The Poet Outright
One key to understanding Robert Frost.
Sep 17, 2012, Vol. 18, No. 01 • By CHRISTOPHER CALDWELL
It would be a good parlor game to draw up a list illustrating the variety of great men New England has produced—starting with the archetypal New England poet Robert Frost, continuing through, say, Benjamin Franklin, the gunsmith Samuel Colt, the black intellectual W. E. B. Du Bois, the Watergate conspirator and prison missionary Charles Colson, and winding up with George W. Bush—and then challenge participants to name the person on that list who is not, in fact, a native New Englander. The answer is Robert Frost himself, who was born and spent his childhood in San Francisco. Only the death of his journalist father in 1885, when Frost was 11, brought the family back to Massachusetts.
Robert Frost in England, 1957
Frost became a New Englander of a recognizable kind, or of many kinds: He attended public high school in Lawrence, farmed in New Hampshire, read a lot of Emerson, and absorbed his culture more from London (where, at almost 40, he published his first volumes of verse) than from New York. But the New England of his poems is not a world of kicking leaves, eating lobster, and looking at mountains. It is the morbid, gothic, and ghastly world of those who, in a less delicate age, were called Swamp Yankees: the millworker who has his feet shattered by a piece of industrial machinery, the runaway wife watching the passersby at nightfall with paranoia, the married couple suffering a collective nervous breakdown over a dead child.
We should distinguish between Frost’s most typical poems and his most celebrated ones. The typical poem is a blank-verse dialogue between people to whom something unspeakable has happened, with a vaguely repellent air lowering over them. But all of the most celebrated poems—“Stopping by Woods on a Snowy Evening,” “After Apple-Picking,” “Mending Wall,” “Birches”—have some atypical element that renders them welcoming. Frost’s poems are no more what they seem than Frost himself.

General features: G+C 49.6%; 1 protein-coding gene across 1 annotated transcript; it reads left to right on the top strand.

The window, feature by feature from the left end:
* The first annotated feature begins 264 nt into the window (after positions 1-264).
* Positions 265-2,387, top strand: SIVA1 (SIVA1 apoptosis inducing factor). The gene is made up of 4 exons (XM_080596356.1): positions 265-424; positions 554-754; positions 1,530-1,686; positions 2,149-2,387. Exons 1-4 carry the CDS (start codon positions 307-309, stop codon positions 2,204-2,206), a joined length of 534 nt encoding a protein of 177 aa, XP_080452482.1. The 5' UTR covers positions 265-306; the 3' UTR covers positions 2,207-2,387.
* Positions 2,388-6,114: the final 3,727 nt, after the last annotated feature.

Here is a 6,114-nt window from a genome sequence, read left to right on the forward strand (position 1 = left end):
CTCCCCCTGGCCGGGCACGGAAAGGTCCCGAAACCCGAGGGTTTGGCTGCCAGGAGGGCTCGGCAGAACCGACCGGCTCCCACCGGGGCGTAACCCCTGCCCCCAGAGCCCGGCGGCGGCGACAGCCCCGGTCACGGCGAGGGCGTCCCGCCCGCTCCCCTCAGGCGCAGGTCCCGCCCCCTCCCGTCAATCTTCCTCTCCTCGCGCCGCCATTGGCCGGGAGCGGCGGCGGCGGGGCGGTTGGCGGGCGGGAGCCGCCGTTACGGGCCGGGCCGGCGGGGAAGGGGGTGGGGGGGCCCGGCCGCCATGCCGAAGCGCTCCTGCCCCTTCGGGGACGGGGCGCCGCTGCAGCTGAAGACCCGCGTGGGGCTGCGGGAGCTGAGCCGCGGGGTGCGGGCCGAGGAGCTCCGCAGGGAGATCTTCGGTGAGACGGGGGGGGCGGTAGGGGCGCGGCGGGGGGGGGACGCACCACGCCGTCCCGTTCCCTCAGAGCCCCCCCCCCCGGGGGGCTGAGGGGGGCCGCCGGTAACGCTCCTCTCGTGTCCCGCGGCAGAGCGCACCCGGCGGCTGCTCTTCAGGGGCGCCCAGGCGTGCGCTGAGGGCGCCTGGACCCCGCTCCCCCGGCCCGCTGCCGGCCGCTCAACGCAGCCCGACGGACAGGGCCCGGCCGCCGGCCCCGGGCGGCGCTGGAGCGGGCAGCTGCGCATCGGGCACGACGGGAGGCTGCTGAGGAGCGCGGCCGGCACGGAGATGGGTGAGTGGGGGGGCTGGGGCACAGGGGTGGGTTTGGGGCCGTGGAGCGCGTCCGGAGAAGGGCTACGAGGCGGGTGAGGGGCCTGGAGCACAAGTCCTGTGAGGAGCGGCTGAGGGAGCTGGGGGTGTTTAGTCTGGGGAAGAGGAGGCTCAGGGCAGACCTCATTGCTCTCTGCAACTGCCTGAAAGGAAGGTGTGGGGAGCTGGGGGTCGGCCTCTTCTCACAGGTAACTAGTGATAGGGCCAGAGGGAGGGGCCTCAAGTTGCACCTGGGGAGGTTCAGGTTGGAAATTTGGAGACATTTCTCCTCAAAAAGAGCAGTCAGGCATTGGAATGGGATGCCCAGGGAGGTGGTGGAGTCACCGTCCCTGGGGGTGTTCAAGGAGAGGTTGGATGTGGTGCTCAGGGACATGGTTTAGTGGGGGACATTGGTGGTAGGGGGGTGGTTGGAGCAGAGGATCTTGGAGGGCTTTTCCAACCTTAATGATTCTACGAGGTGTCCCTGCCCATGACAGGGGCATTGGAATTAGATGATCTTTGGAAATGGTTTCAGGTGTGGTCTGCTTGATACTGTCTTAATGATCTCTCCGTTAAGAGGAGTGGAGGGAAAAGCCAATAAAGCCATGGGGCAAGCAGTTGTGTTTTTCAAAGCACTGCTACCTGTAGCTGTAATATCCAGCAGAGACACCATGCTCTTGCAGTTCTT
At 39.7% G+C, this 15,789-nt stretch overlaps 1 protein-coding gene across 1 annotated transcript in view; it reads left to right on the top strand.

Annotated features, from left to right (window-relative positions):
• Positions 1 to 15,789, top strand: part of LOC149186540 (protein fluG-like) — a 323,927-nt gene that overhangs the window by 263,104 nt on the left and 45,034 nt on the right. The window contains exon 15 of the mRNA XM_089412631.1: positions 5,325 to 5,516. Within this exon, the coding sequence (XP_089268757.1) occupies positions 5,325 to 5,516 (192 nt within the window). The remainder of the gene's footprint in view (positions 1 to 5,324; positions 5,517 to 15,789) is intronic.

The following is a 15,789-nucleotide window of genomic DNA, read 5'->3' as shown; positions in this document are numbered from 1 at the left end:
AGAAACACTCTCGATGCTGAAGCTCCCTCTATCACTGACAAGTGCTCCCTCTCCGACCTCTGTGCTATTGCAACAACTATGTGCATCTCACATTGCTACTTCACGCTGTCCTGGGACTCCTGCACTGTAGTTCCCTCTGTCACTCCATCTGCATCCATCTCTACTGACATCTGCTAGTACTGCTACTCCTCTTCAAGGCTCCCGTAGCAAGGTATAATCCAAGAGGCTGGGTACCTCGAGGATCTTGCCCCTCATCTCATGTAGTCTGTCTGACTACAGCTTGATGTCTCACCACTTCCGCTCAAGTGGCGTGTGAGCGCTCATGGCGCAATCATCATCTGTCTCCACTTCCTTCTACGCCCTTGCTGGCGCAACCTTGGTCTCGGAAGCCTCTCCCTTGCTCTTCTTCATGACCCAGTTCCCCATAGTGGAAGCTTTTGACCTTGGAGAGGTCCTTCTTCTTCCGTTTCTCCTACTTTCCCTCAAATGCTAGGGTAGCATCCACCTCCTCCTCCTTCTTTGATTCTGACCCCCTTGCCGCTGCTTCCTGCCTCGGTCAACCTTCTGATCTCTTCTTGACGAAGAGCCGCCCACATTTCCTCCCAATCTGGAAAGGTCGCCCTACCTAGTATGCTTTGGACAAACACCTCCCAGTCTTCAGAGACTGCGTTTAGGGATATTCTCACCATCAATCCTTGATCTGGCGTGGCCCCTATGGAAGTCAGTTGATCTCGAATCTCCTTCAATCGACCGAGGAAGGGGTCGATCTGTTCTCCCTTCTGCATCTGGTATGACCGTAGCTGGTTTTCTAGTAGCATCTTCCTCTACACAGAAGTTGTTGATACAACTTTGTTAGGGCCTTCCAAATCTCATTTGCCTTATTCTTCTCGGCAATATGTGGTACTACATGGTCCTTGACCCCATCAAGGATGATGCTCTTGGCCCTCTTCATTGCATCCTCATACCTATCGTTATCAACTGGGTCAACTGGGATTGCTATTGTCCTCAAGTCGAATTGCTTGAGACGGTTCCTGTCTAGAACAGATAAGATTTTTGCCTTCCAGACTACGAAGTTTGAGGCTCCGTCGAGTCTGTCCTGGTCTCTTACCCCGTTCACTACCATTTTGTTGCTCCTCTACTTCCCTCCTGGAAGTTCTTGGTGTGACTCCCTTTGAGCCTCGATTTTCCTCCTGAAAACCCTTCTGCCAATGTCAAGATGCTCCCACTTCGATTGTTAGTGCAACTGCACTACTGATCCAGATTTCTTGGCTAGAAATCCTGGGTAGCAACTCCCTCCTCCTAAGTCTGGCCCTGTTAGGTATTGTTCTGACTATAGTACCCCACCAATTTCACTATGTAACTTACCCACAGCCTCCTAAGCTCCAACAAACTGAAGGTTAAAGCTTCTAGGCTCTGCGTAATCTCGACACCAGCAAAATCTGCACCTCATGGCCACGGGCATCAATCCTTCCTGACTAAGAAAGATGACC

He reveled in this ambiguity. He praised poetry as “the one permissible way of saying one thing and meaning another.” Tim Kendall, an English literature professor at the University of Exeter, uses the word “ulteriority” to describe this aspect of Frost’s worldview. In The Art of Robert Frost, he illustrates it through a kind of low-tech version of an online university course. Kendall reprints several dozen poems in full, and follows each of them up with a lecture, which bundles in all kinds of explanatory “links.”
First, Kendall ties Frost’s poems to his opinions, which are generally odd-sounding to contemporary ears because they are not the product of any kind of herdthink. These references do not resolve Frost’s double meanings, but they establish that some of those meanings are more “meant” than others. The political views hinted at in “Two Tramps in Mud Time,” for instance, are made clearer by the impatient wish, confided to one of Frost’s notebooks, that we could “for Christ’s sake forget the poor some of the time.”
Second, Kendall examines Frost’s method of composition. The closing lines of “Stopping by Woods on a Snowy Evening” might be the best-known stanza of American poetry:
It is interesting to know that Frost chose it because he thought his original ending:
was a dud. One can see why.
Third, and most helpfully, Kendall engages with a century’s worth of close readings of Frost’s poetry. From Amy Lowell to Randall Jarrell to Seamus Heaney, the most celebrated poets and critics have sung Frost’s praises and picked his nits. This has made him a profitable poet through whom to study the motives and meaning of American poetry in general.
A lot of these examinations of Frost were carried out in the heat of one scholarly fad or another, hardened into conventional wisdom, and have never been reexamined. Such reexamination is the main service Kendall supplies.